Devil in the details

Frostpunk? Winter covers everything with snow as electric bills skyrocket.

As my city slowly filled up with buildings and residents, it also began to feel a bit empty—especially when compared to the original game which has been fed with dozens of DLC packs over the past seven years. With a mere 20,000 citizens and the designation of “Small City,” the milestones had already run out of new features to unlock. There are only three different tourist attractions to build, and while there are several sports parks they’re all small, the sort you might find in an average-sized town. Skylines 2 has nothing like the huge gleaming sports stadium from the first game that feels suited for a major city. 

Natural disasters like tornadoes and forest fires occasionally appear, but none ever came particularly close to my city and they’re enabled with a simple on-off toggle. There’s no slider for adjusting disaster frequency and no ability to specifically target parts of your city for destruction like I’d hoped—what better way to cover up my mistakes as mayor than with a targeted meteor shower? Alas.

Someone’s GPU got a little too hot.

Zooming in close to spy on my city revealed a few other disappointing changes. In the original game it was fun to watch city services at work: firemen would race to a fire, get out of their trucks, and hose down the burning buildings with wee little hoses. Adorable and live-saving! For those less fortunate citizens, coroners would drive up to a house and then wheel out a sad little body bag to their hearse before heading for the cemetery. I was disappointed to see that in Skylines 2, fire engines and hearses pull up to the buildings they’re servicing but there’s none of those wonderful little animations. A moment later the fire simply goes out or the deceased citizen is teleported to the hearse, and the vehicle departs. Bummer.

I see a few citizens in the public parks I’ve built walking their dogs or practicing yoga, which is nice, but buildings like the skate park and high school football field never show any signs of life or activity. I’m not asking to watch an entire simulated high school football game while I play Cities: Skylines 2, but it would be nice to zoom in and see at least one little animated teen on a skateboard enjoying the half-pipe or kicking a ball around on the sports field—something to make it feel like my citizens are actually using them.

Decorative props are largely missing from Skylines 2, which means fewer ways to customize.

Another detail a lot of players will miss are props to decorate their cities with—you can plant trees (and enjoyably, those trees will slowly grow taller over time) but placeable items like park benches, trash cans, lampposts, fountains, and other decorative props are largely missing from Skylines 2, which means fewer ways to customize.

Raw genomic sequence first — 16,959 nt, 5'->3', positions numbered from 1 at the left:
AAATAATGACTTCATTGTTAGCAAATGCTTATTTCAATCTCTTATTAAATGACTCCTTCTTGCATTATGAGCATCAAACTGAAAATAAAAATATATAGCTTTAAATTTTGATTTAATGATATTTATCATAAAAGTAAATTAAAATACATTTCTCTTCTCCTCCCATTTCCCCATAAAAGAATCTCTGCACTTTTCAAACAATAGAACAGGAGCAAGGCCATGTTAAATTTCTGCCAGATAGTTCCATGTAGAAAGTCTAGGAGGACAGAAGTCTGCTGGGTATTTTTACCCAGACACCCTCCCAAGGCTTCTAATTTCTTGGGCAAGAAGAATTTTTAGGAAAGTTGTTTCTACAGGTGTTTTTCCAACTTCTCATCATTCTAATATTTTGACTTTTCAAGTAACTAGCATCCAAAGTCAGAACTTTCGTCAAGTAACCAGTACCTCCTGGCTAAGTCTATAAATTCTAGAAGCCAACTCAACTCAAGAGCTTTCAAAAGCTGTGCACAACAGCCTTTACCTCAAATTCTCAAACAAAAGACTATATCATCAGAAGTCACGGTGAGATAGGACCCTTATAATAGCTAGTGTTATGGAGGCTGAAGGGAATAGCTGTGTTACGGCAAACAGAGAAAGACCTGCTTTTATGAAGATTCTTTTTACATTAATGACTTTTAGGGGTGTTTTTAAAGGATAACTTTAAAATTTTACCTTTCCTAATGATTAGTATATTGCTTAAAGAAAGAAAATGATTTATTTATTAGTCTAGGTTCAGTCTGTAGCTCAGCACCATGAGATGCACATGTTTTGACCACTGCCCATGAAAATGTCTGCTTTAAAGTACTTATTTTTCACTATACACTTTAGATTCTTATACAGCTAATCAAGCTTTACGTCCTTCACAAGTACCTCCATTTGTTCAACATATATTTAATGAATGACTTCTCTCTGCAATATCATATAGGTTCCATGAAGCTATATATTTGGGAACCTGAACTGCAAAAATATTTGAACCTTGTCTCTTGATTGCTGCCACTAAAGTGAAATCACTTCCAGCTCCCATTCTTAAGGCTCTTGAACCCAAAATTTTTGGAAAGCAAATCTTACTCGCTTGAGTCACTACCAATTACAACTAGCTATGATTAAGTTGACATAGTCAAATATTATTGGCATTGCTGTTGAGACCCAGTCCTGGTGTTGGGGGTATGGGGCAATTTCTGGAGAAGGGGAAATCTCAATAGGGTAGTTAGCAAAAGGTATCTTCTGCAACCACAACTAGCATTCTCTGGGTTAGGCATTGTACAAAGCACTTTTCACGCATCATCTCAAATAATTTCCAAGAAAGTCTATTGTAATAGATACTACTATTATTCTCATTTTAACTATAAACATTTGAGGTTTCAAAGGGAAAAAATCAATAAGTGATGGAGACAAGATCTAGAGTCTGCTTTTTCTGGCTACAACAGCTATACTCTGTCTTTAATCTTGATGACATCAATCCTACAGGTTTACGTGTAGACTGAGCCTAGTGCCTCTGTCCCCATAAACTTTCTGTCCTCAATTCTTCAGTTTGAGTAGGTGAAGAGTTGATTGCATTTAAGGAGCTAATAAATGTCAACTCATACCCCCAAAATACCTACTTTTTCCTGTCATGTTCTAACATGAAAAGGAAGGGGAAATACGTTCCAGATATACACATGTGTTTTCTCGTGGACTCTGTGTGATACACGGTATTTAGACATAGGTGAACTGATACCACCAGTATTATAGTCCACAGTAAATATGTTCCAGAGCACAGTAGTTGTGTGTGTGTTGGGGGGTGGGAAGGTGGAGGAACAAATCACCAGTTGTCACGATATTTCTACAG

A bit of silliness has fled the game, too. I scanned my busy city streets for ages and never once saw a single truck with a giant hot dog or donut mounted on the roof. In Skylines 2, delivery vans, no matter what they’re hauling, just look like boring old delivery vans. The style and colors in general are muted, giving the game a more realistic and grounded look but taking away a bit of the fun and flash.

Very little of what I’m talking about here has a real impact on how the game actually functions, but it does have an impact on how I play. With fewer reasons to zoom in close to spy on the minutiae of the world I’m lording over, I find myself generally sticking to a bird’s eye view. That ultimately means I don’t wind up feeling as much connection to the city I’m building as I’d hoped.


Not a hot dog truck to be seen.

As Colossal Order warned before the game’s launch, Skylines 2 has performance issues. Some tinkering with default settings improved my fps but at the cost of lowering the level of detail or disabling systems like depth of field. I experienced a lot of random fps dips, slowdowns and hitches, and sometimes complete freezes that lasted a few seconds, along with visual issues like irritating shadow-flickering on certain buildings. Sometimes just trying to place large buildings—and Cities: Skylines 2 has some stunningly large buildings—will tank my fps to single digits until I’ve clicked them into place. I also had several crashes to desktop in the past week of playing.

As you’d guess, the bigger the city gets the more severe performance issues become. When one of my cities reached a population of about 45,000—which isn’t even close to as big as these cities can get—I decided to abandon it and start a new one because my frames dropped to a choppy 30 fps, at best, when zooming in close enough to build. That’s disappointing—my CPU is somewhere between the minimum and recommended specs but my GPU is a brand new RTX 4070 Ti and I’d hoped for a smoother experience. Which isn’t to say I’m not optimistic for the future—I expect plenty of optimization of Cities: Skylines 2 to occur post-launch. But for right now, it’s a bit rough.

As for the game’s other shortcomings, I’m optimistic there as well. The original Cities: Skylines improved massively after it launched—yes, mainly through dozens of pieces of paid DLC, but there were also lots of completely free additions alongside them, not to mention the thousands of mods created by passionate community members. I’m hopeful Cities: Skylines 2 will someday become a better game than the original, instead of just a bigger one.

Source: PC Gamer